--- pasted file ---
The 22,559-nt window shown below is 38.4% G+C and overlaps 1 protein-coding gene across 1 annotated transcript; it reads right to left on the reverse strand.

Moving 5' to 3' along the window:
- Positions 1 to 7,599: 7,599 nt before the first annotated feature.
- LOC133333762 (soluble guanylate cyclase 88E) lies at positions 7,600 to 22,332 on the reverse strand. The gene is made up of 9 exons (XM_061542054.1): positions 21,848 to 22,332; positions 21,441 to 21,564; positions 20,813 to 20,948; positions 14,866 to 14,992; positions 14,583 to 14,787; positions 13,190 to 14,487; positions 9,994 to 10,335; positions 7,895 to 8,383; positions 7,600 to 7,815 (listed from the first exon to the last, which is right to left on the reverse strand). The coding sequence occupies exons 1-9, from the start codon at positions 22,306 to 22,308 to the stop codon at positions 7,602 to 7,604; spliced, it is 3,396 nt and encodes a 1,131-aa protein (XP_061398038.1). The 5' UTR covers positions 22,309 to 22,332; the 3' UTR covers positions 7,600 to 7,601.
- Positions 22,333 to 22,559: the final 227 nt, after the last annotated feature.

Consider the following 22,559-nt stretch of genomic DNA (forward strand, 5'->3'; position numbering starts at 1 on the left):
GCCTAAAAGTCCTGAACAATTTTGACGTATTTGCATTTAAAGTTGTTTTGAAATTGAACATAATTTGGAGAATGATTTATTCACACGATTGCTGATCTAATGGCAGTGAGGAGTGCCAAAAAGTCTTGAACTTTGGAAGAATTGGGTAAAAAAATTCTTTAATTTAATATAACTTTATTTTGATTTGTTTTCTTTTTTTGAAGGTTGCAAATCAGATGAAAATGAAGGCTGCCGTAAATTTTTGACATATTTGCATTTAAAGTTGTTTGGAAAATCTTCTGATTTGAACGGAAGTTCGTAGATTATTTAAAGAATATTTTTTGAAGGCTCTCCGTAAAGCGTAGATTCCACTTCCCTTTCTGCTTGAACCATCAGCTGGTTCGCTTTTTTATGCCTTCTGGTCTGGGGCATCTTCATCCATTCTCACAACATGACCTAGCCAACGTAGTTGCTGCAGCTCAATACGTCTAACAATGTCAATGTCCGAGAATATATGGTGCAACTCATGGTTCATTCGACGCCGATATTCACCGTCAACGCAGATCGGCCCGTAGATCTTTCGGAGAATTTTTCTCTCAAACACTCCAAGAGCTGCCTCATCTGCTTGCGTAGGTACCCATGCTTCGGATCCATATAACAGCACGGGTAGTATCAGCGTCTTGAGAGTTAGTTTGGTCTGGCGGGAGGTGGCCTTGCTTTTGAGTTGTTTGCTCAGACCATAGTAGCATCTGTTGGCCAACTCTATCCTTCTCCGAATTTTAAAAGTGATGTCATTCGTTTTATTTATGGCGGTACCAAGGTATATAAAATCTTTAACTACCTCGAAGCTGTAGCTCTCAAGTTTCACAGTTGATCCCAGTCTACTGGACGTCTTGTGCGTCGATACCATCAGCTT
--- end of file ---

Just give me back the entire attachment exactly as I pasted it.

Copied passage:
The 22,559-nt window shown below is 38.4% G+C and overlaps 1 protein-coding gene across 1 annotated transcript; it reads right to left on the reverse strand.

Moving 5' to 3' along the window:
- Positions 1 to 7,599: 7,599 nt before the first annotated feature.
- LOC133333762 (soluble guanylate cyclase 88E) lies at positions 7,600 to 22,332 on the reverse strand. The gene is made up of 9 exons (XM_061542054.1): positions 21,848 to 22,332; positions 21,441 to 21,564; positions 20,813 to 20,948; positions 14,866 to 14,992; positions 14,583 to 14,787; positions 13,190 to 14,487; positions 9,994 to 10,335; positions 7,895 to 8,383; positions 7,600 to 7,815 (listed from the first exon to the last, which is right to left on the reverse strand). The coding sequence occupies exons 1-9, from the start codon at positions 22,306 to 22,308 to the stop codon at positions 7,602 to 7,604; spliced, it is 3,396 nt and encodes a 1,131-aa protein (XP_061398038.1). The 5' UTR covers positions 22,309 to 22,332; the 3' UTR covers positions 7,600 to 7,601.
- Positions 22,333 to 22,559: the final 227 nt, after the last annotated feature.

Consider the following 22,559-nt stretch of genomic DNA (forward strand, 5'->3'; position numbering starts at 1 on the left):
GCCTAAAAGTCCTGAACAATTTTGACGTATTTGCATTTAAAGTTGTTTTGAAATTGAACATAATTTGGAGAATGATTTATTCACACGATTGCTGATCTAATGGCAGTGAGGAGTGCCAAAAAGTCTTGAACTTTGGAAGAATTGGGTAAAAAAATTCTTTAATTTAATATAACTTTATTTTGATTTGTTTTCTTTTTTTGAAGGTTGCAAATCAGATGAAAATGAAGGCTGCCGTAAATTTTTGACATATTTGCATTTAAAGTTGTTTGGAAAATCTTCTGATTTGAACGGAAGTTCGTAGATTATTTAAAGAATATTTTTTGAAGGCTCTCCGTAAAGCGTAGATTCCACTTCCCTTTCTGCTTGAACCATCAGCTGGTTCGCTTTTTTATGCCTTCTGGTCTGGGGCATCTTCATCCATTCTCACAACATGACCTAGCCAACGTAGTTGCTGCAGCTCAATACGTCTAACAATGTCAATGTCCGAGAATATATGGTGCAACTCATGGTTCATTCGACGCCGATATTCACCGTCAACGCAGATCGGCCCGTAGATCTTTCGGAGAATTTTTCTCTCAAACACTCCAAGAGCTGCCTCATCTGCTTGCGTAGGTACCCATGCTTCGGATCCATATAACAGCACGGGTAGTATCAGCGTCTTGAGAGTTAGTTTGGTCTGGCGGGAGGTGGCCTTGCTTTTGAGTTGTTTGCTCAGACCATAGTAGCATCTGTTGGCCAACTCTATCCTTCTCCGAATTTTAAAAGTGATGTCATTCGTTTTATTTATGGCGGTACCAAGGTATATAAAATCTTTAACTACCTCGAAGCTGTAGCTCTCAAGTTTCACAGTTGATCCCAGTCTACTGGACGTCTTGTGCGTCGATACCATCAGCTT